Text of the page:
2016 Grateful 26

I’ve been to funerals of people I’ve never met. I’ve never said hello to the body in the coffin, shook their hand, or passed the time of day with them. That’s a peculiarity about Ireland – we go to funerals for the living rather than for the dead.

Weddings, though, they’re another story.

Not since my early days in Los Angeles in 1990 have I been to a wedding where I didn’t know either the bride or the groom. Back then, in the company of the ubiquitous J-NP, I remember the bridesmaids being all in black and the best man opening a book in the grounds of the church on how long the marriage would last. Mad, I thought.

20160702_181741_resized (600x800)This weekend, in Portugal, I was at a wedding and the only one I knew other than himself was the father of the bride. When we got the invitation last year, I was a tad dubious and wondered at the sense of two Irish people having af full-blown wedding in Portugal. Mad, I thought.

But had we not been invited, I doubt we’d ever have chosen to come to Ericeira and that would have been sad.

Quite a number of us gathered in  local bar down by the waterfront on Thursday night to get acquainted. We met again on Saturday at the town’s big hotel to get the bus the wedding village – Gradil. We were a little ahead of schedule or rather the schedule has slipped due to a series of unfortunate mishaps that involved suits, security tags, and flowers. Good fodder for the wedding speeches.

20160702_150154_resized (800x600)20160702_162751_resized (600x800)The church itself was stunning – absolutely stunning. They’d managed to find an Irish priest who works in a few of the local villages so it all had an at-home feel to it. On our way in, we were given lovely wooden fans, in case the heat got to be too much. And it was here that the attention to detail first became obvious. So much thought and preparation had gone in to it all – and from another country. Simply amazing.  The bride looked stunning and the groom did her proud.  It was all so beautifully done.

A string quartet supplied the music including everything from Leonard Cohen to my favourite wedding piece – Panis Angelicus – to Cold Play. All a tad surreal. The style was impressive, with the men being particularly well turned out and if anything, even more stylish than the women. We left the church to be greeted by a jazz band who played us through the village to the venue – Quinta de Sant’Ana. A working vineyard, it packs quite a history.

Back in the 1800s, King Dom Luís gave the Quinta to actress Rosa Damasceno. He had a theatre built especially for her. Centuries later, Baron Gusta von Fürstenberg took up residence. He lived there with his wife Paula and their seven children until the revolution in 1974 spurred their return to  Germany. A loyal family friend, Joaquim Val Morais, saved the place and in the early 1990s, the baron’s daughter Ann and her husband James came home. They too, have seven children – all boys.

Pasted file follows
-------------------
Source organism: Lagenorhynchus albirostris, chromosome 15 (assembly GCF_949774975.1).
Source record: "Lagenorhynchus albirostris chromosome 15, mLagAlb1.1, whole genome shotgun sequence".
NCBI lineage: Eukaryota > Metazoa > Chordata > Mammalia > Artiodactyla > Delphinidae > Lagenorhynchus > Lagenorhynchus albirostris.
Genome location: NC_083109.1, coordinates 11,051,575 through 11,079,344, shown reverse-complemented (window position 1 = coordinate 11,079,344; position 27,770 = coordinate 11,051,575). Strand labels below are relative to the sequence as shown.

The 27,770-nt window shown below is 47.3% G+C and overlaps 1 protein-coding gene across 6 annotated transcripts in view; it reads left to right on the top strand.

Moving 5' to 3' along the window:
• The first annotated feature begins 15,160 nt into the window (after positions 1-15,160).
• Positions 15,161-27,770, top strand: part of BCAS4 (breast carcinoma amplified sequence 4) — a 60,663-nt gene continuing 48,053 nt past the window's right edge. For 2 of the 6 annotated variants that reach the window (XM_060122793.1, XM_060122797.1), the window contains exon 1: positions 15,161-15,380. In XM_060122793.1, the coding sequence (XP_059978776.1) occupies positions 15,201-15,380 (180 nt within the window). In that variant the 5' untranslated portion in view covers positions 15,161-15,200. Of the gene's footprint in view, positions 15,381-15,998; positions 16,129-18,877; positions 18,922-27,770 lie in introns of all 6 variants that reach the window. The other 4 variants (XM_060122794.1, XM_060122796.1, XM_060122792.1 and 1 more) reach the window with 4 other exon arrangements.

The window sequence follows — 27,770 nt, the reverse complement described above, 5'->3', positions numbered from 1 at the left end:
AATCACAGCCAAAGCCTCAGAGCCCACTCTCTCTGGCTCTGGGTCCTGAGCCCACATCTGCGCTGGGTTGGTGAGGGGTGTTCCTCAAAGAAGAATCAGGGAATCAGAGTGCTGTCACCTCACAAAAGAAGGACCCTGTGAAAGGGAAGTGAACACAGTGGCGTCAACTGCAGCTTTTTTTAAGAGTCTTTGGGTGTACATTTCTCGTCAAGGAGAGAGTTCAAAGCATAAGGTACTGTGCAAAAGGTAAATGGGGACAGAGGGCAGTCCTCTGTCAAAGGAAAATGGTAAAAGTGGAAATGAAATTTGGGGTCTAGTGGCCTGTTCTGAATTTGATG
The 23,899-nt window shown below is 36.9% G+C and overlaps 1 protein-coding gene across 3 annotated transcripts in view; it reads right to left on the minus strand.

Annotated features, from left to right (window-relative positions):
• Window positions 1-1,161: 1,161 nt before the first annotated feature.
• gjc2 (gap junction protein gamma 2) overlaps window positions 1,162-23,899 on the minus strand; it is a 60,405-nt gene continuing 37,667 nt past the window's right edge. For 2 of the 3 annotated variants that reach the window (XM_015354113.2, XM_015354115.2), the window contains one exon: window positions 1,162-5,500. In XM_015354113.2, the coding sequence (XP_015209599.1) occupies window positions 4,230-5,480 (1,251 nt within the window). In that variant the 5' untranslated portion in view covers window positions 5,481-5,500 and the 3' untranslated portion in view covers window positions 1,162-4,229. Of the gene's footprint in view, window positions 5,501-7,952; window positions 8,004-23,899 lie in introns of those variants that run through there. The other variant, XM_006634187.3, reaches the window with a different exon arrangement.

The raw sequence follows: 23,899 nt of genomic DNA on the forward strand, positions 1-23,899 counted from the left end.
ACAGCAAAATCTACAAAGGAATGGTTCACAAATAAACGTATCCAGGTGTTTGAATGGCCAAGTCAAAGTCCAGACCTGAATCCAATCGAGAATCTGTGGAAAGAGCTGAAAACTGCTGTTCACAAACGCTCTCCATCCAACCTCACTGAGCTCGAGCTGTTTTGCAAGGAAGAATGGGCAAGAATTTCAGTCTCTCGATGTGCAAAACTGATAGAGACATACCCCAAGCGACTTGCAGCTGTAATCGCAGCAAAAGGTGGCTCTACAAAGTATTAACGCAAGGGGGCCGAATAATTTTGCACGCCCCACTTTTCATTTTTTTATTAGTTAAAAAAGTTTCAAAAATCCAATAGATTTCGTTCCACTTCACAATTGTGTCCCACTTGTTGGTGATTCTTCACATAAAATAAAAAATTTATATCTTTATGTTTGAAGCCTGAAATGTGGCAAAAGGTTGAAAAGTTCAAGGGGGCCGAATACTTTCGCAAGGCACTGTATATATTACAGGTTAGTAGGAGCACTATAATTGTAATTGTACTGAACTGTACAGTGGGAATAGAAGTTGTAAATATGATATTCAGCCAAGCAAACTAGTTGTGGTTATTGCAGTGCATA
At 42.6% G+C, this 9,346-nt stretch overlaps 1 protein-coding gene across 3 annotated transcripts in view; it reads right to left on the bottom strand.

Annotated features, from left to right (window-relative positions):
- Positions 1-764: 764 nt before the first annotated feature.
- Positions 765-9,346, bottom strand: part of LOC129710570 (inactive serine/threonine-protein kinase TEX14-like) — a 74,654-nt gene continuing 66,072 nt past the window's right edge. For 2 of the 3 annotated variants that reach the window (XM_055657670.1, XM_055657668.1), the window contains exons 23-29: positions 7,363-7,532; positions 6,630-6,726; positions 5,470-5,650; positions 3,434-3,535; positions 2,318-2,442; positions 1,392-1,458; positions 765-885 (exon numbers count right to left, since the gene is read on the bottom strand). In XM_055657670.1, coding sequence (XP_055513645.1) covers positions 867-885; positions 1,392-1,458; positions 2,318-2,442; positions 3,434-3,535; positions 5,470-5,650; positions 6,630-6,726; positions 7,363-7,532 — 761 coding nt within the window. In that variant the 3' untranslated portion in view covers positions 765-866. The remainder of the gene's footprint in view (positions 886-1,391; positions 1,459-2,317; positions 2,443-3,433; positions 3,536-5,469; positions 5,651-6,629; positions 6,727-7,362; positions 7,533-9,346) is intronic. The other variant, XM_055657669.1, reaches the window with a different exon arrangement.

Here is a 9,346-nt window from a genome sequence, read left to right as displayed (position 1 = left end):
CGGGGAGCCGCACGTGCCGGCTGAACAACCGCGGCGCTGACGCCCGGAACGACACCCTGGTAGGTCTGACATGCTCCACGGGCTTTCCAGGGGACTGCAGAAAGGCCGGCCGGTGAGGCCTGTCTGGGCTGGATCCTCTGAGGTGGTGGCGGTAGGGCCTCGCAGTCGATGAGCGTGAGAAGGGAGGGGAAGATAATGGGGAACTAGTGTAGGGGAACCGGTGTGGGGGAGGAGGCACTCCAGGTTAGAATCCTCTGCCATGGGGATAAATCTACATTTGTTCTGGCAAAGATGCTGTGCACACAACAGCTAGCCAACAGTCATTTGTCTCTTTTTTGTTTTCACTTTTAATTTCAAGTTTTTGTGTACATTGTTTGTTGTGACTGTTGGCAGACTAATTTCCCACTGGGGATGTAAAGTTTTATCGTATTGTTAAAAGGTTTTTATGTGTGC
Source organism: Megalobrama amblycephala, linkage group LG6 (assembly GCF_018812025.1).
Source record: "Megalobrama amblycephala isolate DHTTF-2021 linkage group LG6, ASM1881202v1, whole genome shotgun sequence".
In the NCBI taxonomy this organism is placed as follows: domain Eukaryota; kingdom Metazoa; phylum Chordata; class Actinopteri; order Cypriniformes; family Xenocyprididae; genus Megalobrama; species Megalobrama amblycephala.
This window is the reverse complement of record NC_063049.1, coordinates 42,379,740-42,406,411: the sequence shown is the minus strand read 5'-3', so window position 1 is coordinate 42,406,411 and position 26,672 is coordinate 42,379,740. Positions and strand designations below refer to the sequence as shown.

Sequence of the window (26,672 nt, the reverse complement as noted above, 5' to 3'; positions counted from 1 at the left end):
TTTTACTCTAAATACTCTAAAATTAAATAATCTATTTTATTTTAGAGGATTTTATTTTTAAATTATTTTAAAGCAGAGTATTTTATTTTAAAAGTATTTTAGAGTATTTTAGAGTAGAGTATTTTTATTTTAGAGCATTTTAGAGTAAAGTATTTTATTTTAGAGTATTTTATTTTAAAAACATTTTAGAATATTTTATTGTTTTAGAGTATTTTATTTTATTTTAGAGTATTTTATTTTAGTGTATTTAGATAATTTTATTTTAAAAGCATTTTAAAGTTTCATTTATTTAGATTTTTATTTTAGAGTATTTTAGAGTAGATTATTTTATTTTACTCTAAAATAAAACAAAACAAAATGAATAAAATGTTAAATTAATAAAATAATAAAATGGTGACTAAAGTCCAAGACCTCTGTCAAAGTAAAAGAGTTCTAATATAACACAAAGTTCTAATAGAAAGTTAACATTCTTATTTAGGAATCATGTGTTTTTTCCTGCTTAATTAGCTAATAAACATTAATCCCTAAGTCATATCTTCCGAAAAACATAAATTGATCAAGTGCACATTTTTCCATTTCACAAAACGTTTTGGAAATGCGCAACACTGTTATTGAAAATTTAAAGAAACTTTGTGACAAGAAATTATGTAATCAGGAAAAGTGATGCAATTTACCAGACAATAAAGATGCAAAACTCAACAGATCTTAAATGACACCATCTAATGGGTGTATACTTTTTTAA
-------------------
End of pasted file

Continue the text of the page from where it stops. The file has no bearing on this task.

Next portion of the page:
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20160702_184137_resized (800x600)20160702_165344_resized (600x800)20160702_191232_resized (800x600)20160702_211102_resized (800x600)It is a spectacular place. We sipped champagne, drank wine, feasted on fish and cheeses, all the while listening to the jazz band. We savoured a wine-tasting of the vineyard’s wines in the cellar.  We mixed, we mingled, and we oohed and aahed, enjoying the other-worldliness of it all.  We breakfasted in the theatre, the table seating  cleverly arranged by vintage. [I never did check if by 2005 we were the oldest in the room.] How remiss of me. The menu was a lavish four-course affair with a goats cheese starter, followed by sea bass, followed by rack of lamb and then dessert. Each course out did the one before it. 20160702_211013_resized (800x600)Downstairs, the courtyard was set up with cheeses and fruit platters and the vineyard’s own wines. Music, dancing, fireworks, complemented by pleasant conversation, lots of laughs, and some excellent speeches made for a fabulous evening that went on till the early hours of the morning.

Yes, I’d thought them mad when I heard that the wedding would be in Portugal. But as I said, had we not been invited, I’d never have discovered this part of the world with its friendly villages, beautiful wines, delicious food, and wonderful hospitality. If you have a special occasion coming up,  Quinta de Sant’Ana is worth checking out.

The next afternoon, it was over to the Villa Jessie, some 3km outside of Ericeira for a bbq. [Another place to consider for a special occasion.] More fine wines, excellent meats, and plenty of craic ensued. Both times we got the first bus home. Both times we partied till we dropped. We no longer have the staying power we had at 30-something, but thankfully, the desire to try is still there.

After months of wondering, I’m truly grateful that we were invited to this part of the world to celebrate what will undoubtedly be a long and happy marriage. It did my heart good to see such unbridled enthusiasm for life, to meet so many young people with plans and the passion to realise them, and to meet so many not-so-young with stories to tell and an unflappable zest for life. It’s gone a long way in restoring my faith in the power of family and confirmed, yet again, that life is definitely for living. A massive thank you, Mr McD. Le mile buíochas.

More on the Grateful series.

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